Recently the WTO and NAFTA panels both dealt big blows to the US position by ruling that the US method for determining whether the US industry is “injured” by Canadian exports was inconsistent with international rules. This is the most significant ruling Canada received from the trade panels. The issue has been remanded to the U.S. with instructions on how to calculate injury.
If ultimately the United States cannot conform with the NAFTA panel instructions, then the tariffs would be struck down and the money collected so far will be returned to Canadian producers. However, this would at best only produce a short reprieve, since the US coalition would inevitably refile countervailing duty and anti-dumping claims for a subsequent period of time and the battle would begin all over again, just as we’ve seen happen over the past quarter century.
Who Gets the Collected Tariffs?
As of spring 2004, the United States has collected about $2 Billion in tariffs from Canadian exporters. Despite consistent international rulings that the wood is subsidized, Canadian softwood producers, particularly in BC, believe they are entitled to regain these collected tariffs. Under a new US law called the Byrd amendment, this money is to be redistributed to US companies injured by subsidized foreign competition. This law infuriates Canadian competitors and many in the international community.
Who gets the money has also been a sticking point in the on-again, off-again negotiations between the two countries.
Negotiating a Softwood Deal
Despite all the posturing and rhetoric, most knowledgeable people believe the softwood dispute is unlikely to be resolved by trade panels; they believe the solution is to negotiate a new softwood agreement. The trade panels are important, however. They will influence the negotiating position of the parties in the ultimate agreement.
A new softwood negotiation is unlikely to produce much until after the November US elections. There simply is no incentive for the Bush Administration to risk alienating some states or companies by trying to push for a negotiated agreement.
After November, the question will be whether a new agreement will address the Canadian and provincial policies that produce subsidies–a permanent solution to the dispute–or will merely implement another quota to limit imports?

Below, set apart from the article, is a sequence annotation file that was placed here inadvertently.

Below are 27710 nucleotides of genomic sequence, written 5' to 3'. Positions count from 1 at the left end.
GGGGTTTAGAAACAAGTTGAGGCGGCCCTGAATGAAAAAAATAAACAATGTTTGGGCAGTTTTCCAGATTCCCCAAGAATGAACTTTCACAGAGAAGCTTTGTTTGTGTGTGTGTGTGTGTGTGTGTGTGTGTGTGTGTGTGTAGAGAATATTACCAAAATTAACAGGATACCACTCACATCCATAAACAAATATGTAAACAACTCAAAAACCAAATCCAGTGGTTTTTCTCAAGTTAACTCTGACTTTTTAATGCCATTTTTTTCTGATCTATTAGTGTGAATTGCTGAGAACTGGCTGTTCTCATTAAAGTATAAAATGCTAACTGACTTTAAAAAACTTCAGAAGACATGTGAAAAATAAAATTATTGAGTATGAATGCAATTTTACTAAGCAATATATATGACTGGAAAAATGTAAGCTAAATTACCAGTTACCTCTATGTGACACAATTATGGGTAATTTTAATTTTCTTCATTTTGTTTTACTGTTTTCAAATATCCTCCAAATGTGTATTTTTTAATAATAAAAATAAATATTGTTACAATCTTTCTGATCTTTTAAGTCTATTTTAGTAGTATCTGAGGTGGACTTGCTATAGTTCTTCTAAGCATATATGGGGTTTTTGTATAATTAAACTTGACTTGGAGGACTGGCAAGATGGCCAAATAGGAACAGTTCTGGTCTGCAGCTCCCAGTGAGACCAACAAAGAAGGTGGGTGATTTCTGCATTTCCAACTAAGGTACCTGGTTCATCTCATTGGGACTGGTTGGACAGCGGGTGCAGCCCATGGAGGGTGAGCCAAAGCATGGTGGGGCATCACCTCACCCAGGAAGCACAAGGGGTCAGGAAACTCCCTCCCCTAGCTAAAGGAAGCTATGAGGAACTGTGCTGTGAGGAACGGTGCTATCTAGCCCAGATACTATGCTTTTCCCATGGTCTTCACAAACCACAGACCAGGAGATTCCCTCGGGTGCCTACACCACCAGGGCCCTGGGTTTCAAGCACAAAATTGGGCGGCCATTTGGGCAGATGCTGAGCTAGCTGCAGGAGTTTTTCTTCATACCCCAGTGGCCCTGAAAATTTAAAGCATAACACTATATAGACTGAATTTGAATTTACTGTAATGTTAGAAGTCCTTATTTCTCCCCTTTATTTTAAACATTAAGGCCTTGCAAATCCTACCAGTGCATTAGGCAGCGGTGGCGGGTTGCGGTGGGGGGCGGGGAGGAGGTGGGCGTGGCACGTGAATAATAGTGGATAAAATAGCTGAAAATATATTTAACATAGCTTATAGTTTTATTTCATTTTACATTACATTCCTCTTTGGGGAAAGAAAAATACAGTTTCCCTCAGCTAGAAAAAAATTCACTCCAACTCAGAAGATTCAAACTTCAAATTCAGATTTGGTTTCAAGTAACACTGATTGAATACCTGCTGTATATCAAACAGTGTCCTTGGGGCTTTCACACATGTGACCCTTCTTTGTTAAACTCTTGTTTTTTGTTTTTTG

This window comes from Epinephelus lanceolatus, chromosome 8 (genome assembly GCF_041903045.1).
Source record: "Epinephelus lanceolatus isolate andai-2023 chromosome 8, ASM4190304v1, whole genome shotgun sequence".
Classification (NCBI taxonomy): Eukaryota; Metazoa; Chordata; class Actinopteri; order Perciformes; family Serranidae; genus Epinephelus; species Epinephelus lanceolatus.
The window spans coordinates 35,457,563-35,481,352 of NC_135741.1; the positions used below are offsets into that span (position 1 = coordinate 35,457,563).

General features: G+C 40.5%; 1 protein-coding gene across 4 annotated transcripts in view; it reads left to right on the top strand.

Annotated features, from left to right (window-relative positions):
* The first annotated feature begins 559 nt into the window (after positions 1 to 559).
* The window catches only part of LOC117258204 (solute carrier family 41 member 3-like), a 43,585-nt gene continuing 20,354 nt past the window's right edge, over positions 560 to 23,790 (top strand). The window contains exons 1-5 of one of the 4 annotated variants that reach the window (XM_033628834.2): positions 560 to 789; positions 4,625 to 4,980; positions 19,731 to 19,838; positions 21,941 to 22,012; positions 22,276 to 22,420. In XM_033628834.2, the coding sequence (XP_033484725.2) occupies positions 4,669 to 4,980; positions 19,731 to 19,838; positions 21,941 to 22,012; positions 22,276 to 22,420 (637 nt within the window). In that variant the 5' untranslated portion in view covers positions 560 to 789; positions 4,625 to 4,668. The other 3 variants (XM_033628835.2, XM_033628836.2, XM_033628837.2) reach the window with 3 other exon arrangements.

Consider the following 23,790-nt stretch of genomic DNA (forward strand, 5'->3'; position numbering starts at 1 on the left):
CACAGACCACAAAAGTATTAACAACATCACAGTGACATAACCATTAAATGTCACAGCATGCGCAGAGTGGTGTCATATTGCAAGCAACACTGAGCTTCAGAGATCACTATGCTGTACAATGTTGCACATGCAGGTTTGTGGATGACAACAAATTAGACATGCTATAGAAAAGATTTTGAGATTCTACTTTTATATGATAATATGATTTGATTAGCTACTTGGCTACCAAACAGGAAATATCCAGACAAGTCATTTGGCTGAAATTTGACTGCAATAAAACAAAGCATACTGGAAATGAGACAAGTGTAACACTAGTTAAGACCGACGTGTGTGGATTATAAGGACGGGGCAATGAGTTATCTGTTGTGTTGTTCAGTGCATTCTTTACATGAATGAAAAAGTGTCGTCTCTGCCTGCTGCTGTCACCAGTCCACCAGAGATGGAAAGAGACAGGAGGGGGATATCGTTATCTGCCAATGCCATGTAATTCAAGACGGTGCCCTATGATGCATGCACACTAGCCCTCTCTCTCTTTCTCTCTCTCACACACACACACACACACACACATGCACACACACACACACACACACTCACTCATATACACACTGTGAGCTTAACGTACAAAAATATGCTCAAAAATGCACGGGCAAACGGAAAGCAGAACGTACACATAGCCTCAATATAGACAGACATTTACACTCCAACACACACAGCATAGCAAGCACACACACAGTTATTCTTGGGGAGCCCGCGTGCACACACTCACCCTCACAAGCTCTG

In BC a growing number of groups is pushing for policy reforms, but the writing on the wall is too faint to discern which approach will result.
The Federal election may hamstring BC’s strategy. The ever present Quebec dynamic may create additional domestic challenges that make a BC-first approach an uphill battle politically. BC has shown a willingness to go it alone on negotiations, but a governing Liberal minority hoping to increase support in Quebec, will be reluctant to allow BC to proceed over Quebec’s objection. And Quebec has been a hardliner on negotiations, promoting continued litigation.
despite the denials, US claims of subsidy are buttressed by the continuing profits being reaped by BC companies despite the tariffs. What other industry,can survive 27% tariffs are still produce large profits without subsidies?
Given Canada’s lack of historical success in ending the dispute, and the obstacles facing Canadian legal arguments, why do Canadian politicians take so much pride in the canard that Canada always wins on softwood?
As on many issues, it seems Canadian politicians and timber barons are so addicted to the current system that it is easier to play ostrich and deny subsidies than to roll up their sleeves and begin the hard work of creating a modern, sustainable and wealth-producing forest industry.